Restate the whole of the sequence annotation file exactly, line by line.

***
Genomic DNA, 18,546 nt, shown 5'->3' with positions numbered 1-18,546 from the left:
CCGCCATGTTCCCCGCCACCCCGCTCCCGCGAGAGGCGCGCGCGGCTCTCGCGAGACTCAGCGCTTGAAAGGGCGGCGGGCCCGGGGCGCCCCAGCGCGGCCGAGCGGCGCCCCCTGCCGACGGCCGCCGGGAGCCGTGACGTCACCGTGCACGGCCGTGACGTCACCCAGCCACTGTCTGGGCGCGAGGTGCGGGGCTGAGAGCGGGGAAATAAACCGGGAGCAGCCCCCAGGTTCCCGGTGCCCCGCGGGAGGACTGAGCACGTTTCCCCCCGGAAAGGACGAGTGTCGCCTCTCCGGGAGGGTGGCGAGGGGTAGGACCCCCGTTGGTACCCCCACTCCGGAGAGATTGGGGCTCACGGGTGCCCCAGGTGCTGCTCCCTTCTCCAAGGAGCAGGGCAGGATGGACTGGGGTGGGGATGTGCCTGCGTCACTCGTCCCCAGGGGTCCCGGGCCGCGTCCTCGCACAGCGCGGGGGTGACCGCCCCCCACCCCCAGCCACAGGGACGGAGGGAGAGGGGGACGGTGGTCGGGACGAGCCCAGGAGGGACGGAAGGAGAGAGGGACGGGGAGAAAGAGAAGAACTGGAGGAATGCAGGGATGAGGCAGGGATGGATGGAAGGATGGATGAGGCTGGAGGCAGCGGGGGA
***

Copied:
Genomic DNA, 18,546 nt, shown 5'->3' with positions numbered 1-18,546 from the left:
CCGCCATGTTCCCCGCCACCCCGCTCCCGCGAGAGGCGCGCGCGGCTCTCGCGAGACTCAGCGCTTGAAAGGGCGGCGGGCCCGGGGCGCCCCAGCGCGGCCGAGCGGCGCCCCCTGCCGACGGCCGCCGGGAGCCGTGACGTCACCGTGCACGGCCGTGACGTCACCCAGCCACTGTCTGGGCGCGAGGTGCGGGGCTGAGAGCGGGGAAATAAACCGGGAGCAGCCCCCAGGTTCCCGGTGCCCCGCGGGAGGACTGAGCACGTTTCCCCCCGGAAAGGACGAGTGTCGCCTCTCCGGGAGGGTGGCGAGGGGTAGGACCCCCGTTGGTACCCCCACTCCGGAGAGATTGGGGCTCACGGGTGCCCCAGGTGCTGCTCCCTTCTCCAAGGAGCAGGGCAGGATGGACTGGGGTGGGGATGTGCCTGCGTCACTCGTCCCCAGGGGTCCCGGGCCGCGTCCTCGCACAGCGCGGGGGTGACCGCCCCCCACCCCCAGCCACAGGGACGGAGGGAGAGGGGGACGGTGGTCGGGACGAGCCCAGGAGGGACGGAAGGAGAGAGGGACGGGGAGAAAGAGAAGAACTGGAGGAATGCAGGGATGAGGCAGGGATGGATGGAAGGATGGATGAGGCTGGAGGCAGCGGGGGA